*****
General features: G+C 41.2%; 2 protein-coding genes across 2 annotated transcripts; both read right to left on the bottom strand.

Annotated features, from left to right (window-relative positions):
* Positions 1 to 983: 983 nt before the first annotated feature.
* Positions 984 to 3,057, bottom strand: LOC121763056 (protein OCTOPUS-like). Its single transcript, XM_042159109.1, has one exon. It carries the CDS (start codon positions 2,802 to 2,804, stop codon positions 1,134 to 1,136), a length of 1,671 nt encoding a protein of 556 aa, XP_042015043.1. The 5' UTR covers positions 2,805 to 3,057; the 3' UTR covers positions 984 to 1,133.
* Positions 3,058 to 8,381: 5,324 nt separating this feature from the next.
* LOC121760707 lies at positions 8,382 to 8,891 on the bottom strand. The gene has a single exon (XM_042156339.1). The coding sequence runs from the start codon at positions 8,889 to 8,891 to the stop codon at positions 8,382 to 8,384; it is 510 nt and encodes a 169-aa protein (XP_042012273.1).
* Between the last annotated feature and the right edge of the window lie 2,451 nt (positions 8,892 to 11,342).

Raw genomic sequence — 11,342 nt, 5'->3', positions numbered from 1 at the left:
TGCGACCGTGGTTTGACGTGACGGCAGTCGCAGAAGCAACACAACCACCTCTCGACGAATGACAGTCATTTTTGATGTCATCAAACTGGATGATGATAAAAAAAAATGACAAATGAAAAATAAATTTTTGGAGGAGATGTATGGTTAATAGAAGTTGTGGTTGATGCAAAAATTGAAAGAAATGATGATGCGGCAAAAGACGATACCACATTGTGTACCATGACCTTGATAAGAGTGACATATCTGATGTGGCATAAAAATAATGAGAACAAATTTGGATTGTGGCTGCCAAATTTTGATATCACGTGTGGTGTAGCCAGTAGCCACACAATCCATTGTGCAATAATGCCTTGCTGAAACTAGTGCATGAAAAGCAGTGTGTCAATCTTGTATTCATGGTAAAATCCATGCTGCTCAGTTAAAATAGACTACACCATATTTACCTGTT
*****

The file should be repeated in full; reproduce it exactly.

General features: G+C 41.2%; 2 protein-coding genes across 2 annotated transcripts; both read right to left on the bottom strand.

Annotated features, from left to right (window-relative positions):
* Positions 1 to 983: 983 nt before the first annotated feature.
* Positions 984 to 3,057, bottom strand: LOC121763056 (protein OCTOPUS-like). Its single transcript, XM_042159109.1, has one exon. It carries the CDS (start codon positions 2,802 to 2,804, stop codon positions 1,134 to 1,136), a length of 1,671 nt encoding a protein of 556 aa, XP_042015043.1. The 5' UTR covers positions 2,805 to 3,057; the 3' UTR covers positions 984 to 1,133.
* Positions 3,058 to 8,381: 5,324 nt separating this feature from the next.
* LOC121760707 lies at positions 8,382 to 8,891 on the bottom strand. The gene has a single exon (XM_042156339.1). The coding sequence runs from the start codon at positions 8,889 to 8,891 to the stop codon at positions 8,382 to 8,384; it is 510 nt and encodes a 169-aa protein (XP_042012273.1).
* Between the last annotated feature and the right edge of the window lie 2,451 nt (positions 8,892 to 11,342).

Raw genomic sequence — 11,342 nt, 5'->3', positions numbered from 1 at the left:
TGCGACCGTGGTTTGACGTGACGGCAGTCGCAGAAGCAACACAACCACCTCTCGACGAATGACAGTCATTTTTGATGTCATCAAACTGGATGATGATAAAAAAAAATGACAAATGAAAAATAAATTTTTGGAGGAGATGTATGGTTAATAGAAGTTGTGGTTGATGCAAAAATTGAAAGAAATGATGATGCGGCAAAAGACGATACCACATTGTGTACCATGACCTTGATAAGAGTGACATATCTGATGTGGCATAAAAATAATGAGAACAAATTTGGATTGTGGCTGCCAAATTTTGATATCACGTGTGGTGTAGCCAGTAGCCACACAATCCATTGTGCAATAATGCCTTGCTGAAACTAGTGCATGAAAAGCAGTGTGTCAATCTTGTATTCATGGTAAAATCCATGCTGCTCAGTTAAAATAGACTACACCATATTTACCTGTT